Spring 2011

  • Spring 2011

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In this issue

  • Ten ways your succession plan can go wrong

    A generational transition is a critical point in the life cycle of a family business. All too often the senior-generation leaders believe they have a foolproof succession plan in place, but problems arise when the time comes to pass the torch.

    Here are just a few of the ways a succession plan can go wrong, along with some troubleshooting advice.

    1. The viewpoints of all parties are not considered.

    Tax law changes create new asset transfer opportunities

    From the moment the 2001 tax bill was enacted there was considerable uncertainty about what would happen come 2011, when the ten-year life-span of the 2001 law was scheduled to have run its course. Although it took Congress and the President until the third week of December 2010 to hammer out the rules, the changes to the federal estate tax and gift tax law made by the new 2010 tax bill represent a substantial liberalization of the law. This will give a big assist to many succession plans.

    The hidden history of Maybelline

    If Mabel Williams hadn’t singed the hair off her eyebrows and lashes in a 1915 kitchen fire, there would be no Maybelline eye makeup today. Using a technique she had read about in Photoplay, Mabel mixed ash from a burnt cork with coal dust and Vaseline, then applied it to the missing brows and lashes. One of her brothers, Tom Lyle Williams, was fascinated by Mabel’s concoction and the way it enhanced her eyes. Tom Lyle, a movie buff, realized at that moment that glamour in those early days of Hollywood radiated from actresses’ eyes.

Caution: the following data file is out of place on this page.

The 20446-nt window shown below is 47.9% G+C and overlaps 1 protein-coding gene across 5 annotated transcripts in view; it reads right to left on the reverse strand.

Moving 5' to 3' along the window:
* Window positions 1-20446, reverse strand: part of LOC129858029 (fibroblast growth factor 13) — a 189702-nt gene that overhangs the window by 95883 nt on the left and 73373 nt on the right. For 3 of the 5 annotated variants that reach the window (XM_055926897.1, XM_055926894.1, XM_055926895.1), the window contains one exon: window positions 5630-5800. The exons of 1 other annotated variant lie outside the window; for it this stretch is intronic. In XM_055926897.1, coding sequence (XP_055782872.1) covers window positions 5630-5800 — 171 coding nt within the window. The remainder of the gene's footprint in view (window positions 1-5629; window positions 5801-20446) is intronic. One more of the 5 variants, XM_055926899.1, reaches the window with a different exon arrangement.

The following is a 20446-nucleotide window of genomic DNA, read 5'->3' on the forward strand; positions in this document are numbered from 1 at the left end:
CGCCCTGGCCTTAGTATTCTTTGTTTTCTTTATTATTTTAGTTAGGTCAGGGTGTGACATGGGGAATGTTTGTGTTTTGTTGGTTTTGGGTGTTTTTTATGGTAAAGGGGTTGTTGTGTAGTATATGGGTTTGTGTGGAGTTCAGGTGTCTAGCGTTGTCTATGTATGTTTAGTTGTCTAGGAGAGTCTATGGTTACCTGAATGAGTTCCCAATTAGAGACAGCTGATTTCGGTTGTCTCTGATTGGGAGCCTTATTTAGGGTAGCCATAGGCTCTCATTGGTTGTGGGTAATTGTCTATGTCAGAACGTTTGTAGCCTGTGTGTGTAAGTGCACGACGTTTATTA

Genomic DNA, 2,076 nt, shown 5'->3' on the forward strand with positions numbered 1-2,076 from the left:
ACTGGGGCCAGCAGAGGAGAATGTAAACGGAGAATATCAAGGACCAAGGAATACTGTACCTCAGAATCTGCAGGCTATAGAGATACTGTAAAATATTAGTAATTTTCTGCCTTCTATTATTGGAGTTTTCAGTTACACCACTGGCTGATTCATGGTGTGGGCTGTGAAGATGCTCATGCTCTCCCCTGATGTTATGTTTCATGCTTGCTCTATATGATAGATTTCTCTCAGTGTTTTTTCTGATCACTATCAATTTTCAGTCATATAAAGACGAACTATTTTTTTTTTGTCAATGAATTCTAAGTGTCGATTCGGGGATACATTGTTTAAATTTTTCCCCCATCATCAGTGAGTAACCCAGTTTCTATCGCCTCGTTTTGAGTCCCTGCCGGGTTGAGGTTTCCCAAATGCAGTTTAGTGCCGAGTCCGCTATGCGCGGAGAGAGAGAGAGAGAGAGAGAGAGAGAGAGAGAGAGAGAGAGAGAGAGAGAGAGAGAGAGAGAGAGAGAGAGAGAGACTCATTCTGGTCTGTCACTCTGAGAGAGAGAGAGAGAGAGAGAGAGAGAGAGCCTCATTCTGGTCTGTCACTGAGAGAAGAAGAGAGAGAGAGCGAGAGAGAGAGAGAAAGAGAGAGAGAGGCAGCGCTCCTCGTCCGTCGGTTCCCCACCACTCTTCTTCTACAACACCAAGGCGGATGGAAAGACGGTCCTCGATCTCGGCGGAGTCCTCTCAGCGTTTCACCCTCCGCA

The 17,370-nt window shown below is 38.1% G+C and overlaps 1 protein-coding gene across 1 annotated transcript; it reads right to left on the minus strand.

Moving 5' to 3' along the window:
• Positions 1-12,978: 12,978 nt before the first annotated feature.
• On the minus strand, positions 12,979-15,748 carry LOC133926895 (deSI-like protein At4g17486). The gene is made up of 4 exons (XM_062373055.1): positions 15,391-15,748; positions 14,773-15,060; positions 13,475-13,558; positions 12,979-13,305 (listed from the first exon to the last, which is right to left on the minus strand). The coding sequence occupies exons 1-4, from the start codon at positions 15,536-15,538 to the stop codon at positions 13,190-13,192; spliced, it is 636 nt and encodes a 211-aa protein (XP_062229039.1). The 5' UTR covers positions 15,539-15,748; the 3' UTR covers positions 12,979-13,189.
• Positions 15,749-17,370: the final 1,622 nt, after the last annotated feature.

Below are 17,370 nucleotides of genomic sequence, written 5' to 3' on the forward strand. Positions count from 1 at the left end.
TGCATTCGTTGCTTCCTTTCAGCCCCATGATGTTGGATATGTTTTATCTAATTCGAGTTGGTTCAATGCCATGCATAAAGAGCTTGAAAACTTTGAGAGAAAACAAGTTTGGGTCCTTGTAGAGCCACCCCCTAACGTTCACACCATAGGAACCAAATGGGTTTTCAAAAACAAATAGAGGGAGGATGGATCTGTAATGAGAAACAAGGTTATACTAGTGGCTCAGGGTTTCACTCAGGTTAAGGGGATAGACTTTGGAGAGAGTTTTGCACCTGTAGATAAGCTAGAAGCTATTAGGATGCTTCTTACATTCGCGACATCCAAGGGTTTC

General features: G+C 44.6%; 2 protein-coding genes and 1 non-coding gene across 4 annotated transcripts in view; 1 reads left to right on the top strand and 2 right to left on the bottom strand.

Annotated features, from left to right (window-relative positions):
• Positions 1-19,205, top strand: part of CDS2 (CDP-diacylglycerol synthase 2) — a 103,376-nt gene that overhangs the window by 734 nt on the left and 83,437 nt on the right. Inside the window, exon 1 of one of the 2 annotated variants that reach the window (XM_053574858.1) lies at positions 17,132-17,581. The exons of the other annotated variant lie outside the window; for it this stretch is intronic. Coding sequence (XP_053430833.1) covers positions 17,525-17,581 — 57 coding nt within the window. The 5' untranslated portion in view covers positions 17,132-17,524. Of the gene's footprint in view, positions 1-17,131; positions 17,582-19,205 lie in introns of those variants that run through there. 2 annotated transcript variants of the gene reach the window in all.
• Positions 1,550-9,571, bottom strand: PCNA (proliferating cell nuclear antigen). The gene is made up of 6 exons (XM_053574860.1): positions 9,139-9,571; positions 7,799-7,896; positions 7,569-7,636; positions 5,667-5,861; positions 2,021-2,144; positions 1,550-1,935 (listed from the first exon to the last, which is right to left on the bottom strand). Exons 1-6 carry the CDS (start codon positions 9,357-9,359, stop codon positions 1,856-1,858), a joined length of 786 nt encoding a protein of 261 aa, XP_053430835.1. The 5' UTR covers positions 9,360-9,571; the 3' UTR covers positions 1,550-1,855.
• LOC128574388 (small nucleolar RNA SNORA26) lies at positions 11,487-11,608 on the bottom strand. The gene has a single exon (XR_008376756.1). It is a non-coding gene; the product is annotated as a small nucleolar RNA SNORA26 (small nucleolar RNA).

Your transition plan affects the value of your business

    Do you know the true value of your business? Valuation specialists can provide you with a range of multiples based upon a pretty good set of industry data. But what is your business really worth? It may not be as much as you think!

    Why is this? The answer may involve your “hit by a bus” plan. Has it been battle tested?

  • Spring 2011 Toolbox


    Celebrating, and capitalizing on, family firms’ inherent duality

    Family Business as Paradox

    By Amy Schuman, Stacy Stutz and John L. Ward

    Palgrave Macmillan, 2010


    210 pp., $40

    When your family makes decisions, do you put family first or business first? A new book contends that there is a better way to approach common family business dilemmas: choose both family and business.

  • At the Helm: Robert Pasin

    Generation of family ownership: Third.

    2010 sales: $100 million.

    Number of employees: 100.

    Years with the company: 18.

    First job at the company: The summer I was 18, I worked in the factory loading trucks in the warehouse, and on the packing line packing the wagon bodies and wheels for shipping. After college I did a year of volunteer work, teaching school on the west side of Chicago. I joined the company afterward, in sales. 

  • Spring 2011 Openers

    As the global economy began to emerge from the recession, family business leaders were optimistic about their prospects for the future, according to a global family business survey conducted by PricewaterhouseCoopers. Though many reported being well positioned to compete economically, they also confessed to a lack of succession and conflict-resolution plans, a situation that could undermine their long-term sustainability.


  • The family grapevine

    Our family of six recently returned from a once-in-a-lifetime trip to South Africa and Zambia. We enjoyed the beauty of Cape Town and its neighboring winelands, the amazing wildlife on safari in Kruger National Park and the powerful sprays of Victoria Falls along the Zambezi River. Everywhere we went, “family” was ever-present. Our tour group, Micato, the vineyards in Stellenbosch and the luxurious lodges in the safari parks are all successful, multigenerational family businesses.

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